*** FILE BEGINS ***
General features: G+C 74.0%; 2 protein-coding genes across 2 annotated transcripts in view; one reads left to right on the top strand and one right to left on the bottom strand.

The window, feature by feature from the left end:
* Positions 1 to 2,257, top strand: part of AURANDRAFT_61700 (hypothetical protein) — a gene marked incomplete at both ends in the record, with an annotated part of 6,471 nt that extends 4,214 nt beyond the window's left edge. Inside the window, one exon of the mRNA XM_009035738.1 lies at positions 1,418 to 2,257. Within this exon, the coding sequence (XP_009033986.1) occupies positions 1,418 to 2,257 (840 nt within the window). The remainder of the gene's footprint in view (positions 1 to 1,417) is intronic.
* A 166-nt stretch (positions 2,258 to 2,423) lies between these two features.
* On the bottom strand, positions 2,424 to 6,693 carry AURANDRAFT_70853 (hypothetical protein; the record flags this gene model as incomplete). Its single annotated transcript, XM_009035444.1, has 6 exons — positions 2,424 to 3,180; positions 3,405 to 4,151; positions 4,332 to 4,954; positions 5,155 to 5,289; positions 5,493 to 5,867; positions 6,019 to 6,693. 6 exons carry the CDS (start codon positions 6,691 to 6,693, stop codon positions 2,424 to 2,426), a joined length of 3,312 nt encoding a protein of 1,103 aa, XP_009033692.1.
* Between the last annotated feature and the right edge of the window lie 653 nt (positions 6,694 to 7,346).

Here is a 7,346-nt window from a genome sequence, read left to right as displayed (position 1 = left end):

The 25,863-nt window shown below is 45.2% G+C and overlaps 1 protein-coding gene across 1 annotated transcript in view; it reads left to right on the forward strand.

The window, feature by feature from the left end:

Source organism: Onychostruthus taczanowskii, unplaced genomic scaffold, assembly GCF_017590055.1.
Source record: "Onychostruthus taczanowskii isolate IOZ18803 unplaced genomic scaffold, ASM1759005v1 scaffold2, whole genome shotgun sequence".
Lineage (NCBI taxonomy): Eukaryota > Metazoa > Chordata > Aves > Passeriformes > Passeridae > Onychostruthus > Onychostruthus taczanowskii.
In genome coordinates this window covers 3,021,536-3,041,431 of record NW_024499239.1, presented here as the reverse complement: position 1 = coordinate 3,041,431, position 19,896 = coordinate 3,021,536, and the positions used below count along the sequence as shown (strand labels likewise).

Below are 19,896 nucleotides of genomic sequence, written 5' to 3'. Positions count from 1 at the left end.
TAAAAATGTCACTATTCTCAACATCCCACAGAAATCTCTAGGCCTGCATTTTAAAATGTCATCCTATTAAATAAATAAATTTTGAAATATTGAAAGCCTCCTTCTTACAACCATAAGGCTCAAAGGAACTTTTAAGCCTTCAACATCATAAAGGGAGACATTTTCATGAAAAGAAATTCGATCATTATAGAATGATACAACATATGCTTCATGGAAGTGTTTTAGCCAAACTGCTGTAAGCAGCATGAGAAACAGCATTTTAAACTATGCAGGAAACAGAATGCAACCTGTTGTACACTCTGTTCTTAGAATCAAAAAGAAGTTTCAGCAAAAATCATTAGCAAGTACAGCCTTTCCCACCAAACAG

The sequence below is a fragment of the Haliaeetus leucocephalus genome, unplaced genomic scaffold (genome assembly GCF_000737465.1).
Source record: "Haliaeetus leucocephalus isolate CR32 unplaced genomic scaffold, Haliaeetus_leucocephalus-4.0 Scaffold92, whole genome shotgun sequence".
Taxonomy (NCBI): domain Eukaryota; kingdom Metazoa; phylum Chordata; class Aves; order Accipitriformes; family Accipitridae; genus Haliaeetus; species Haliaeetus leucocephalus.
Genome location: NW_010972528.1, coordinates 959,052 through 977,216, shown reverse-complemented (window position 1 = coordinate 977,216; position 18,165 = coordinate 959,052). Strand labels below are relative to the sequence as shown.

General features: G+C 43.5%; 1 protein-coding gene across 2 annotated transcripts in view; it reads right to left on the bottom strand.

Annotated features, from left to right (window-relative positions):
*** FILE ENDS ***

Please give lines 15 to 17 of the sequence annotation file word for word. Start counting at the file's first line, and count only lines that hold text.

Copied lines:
TAAAAATGTCACTATTCTCAACATCCCACAGAAATCTCTAGGCCTGCATTTTAAAATGTCATCCTATTAAATAAATAAATTTTGAAATATTGAAAGCCTCCTTCTTACAACCATAAGGCTCAAAGGAACTTTTAAGCCTTCAACATCATAAAGGGAGACATTTTCATGAAAAGAAATTCGATCATTATAGAATGATACAACATATGCTTCATGGAAGTGTTTTAGCCAAACTGCTGTAAGCAGCATGAGAAACAGCATTTTAAACTATGCAGGAAACAGAATGCAACCTGTTGTACACTCTGTTCTTAGAATCAAAAAGAAGTTTCAGCAAAAATCATTAGCAAGTACAGCCTTTCCCACCAAACAG

The sequence below is a fragment of the Haliaeetus leucocephalus genome, unplaced genomic scaffold (genome assembly GCF_000737465.1).
Source record: "Haliaeetus leucocephalus isolate CR32 unplaced genomic scaffold, Haliaeetus_leucocephalus-4.0 Scaffold92, whole genome shotgun sequence".